Active Transportation refers to walking, biking or using transit that requires physical activity, such as taking the subway. Investments to increase active transportation (e.g. sidewalks, better roads, and transit) help decrease air pollution and greenhouse gasses contributing to climate change, and thus address many environmental challenges and benefit overall community health. In addition to creating more active environments, investments in active transportation infrastructure help improve spatial equity—while improving safety, accessibility, and mobility for all. Active transportation affects people’s quality of life, increases economic opportunities for community members, and enhances public resources. People who use active transportation are more physically fit and have a reduced risk of cardiovascular disease, compared to people who only use motorized transportation. Although active transportation works for all kinds of communities, it is not always an option for everyone. Urban residents are more likely to have access to active transportation activities than rural residents.
Due to its many health benefits, increasing active transportation is an important opportunity to increase community well-being. Since inadequate infrastructure in minority and low-income communities often prevents people from using active transportation; these communities could benefit more from investments in active transportation.. Equity considerations in active transportation planning in the United States are under-researched. To enable people to access and benefit from active transportation, equity must be prioritized in planning processes. Engaging those with live experience in a given community, and analysis of race, gender, age, and income in disadvantaged communities would be helpful in identifying disparities in active transportation access and use.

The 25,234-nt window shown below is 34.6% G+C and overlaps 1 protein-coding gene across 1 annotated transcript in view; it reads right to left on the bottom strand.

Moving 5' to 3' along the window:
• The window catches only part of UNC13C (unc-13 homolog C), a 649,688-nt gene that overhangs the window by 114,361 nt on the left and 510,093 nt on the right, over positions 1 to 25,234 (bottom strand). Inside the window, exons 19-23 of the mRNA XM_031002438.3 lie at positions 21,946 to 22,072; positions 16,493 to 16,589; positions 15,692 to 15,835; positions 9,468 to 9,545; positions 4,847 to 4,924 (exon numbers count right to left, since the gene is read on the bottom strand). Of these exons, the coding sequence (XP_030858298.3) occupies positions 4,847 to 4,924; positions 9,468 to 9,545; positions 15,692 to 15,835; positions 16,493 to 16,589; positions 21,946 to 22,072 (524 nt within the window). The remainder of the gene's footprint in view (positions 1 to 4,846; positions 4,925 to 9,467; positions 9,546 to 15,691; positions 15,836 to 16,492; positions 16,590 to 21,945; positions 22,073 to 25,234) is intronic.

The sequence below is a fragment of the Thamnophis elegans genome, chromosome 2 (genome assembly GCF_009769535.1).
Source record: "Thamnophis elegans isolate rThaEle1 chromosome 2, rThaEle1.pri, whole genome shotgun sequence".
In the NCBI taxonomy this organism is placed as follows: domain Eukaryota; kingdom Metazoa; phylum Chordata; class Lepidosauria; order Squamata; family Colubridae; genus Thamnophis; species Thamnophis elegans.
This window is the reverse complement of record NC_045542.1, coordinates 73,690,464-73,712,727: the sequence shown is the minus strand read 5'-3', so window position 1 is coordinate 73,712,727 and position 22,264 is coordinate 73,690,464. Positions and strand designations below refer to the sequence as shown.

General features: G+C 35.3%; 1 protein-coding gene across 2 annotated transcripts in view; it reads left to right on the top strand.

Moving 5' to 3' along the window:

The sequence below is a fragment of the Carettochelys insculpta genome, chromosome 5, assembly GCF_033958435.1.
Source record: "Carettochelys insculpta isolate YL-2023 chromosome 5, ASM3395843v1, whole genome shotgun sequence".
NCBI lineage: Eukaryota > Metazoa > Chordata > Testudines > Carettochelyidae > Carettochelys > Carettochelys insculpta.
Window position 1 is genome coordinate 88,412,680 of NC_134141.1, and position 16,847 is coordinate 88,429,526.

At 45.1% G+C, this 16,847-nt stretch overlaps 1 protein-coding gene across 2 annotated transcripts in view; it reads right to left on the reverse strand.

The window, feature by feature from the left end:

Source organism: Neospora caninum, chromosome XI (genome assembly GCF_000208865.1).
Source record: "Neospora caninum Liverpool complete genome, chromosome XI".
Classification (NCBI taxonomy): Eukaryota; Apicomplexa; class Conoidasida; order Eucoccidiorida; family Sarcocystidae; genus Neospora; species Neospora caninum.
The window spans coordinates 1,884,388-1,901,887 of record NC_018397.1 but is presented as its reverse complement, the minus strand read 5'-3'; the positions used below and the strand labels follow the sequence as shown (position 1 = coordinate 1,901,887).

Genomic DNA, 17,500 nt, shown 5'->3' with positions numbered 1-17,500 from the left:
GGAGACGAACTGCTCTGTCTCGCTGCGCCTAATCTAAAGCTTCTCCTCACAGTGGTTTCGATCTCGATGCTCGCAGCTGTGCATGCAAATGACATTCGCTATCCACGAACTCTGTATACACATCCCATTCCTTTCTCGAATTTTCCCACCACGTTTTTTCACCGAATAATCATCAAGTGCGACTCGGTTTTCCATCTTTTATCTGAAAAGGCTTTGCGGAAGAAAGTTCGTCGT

Investing in pedestrian facilities, bike lanes, parks, and walkable sidewalks creates opportunities for people to exercise. Prioritizing infrastructure improvements and providing safe roadway crossing for pedestrians will help change at scale. Small block sizes, pedestrian refuge islands and crow-walks are community-based change efforts that can help increase active transportation. Increasing active transportation among residents contributes to increased overall community well-being.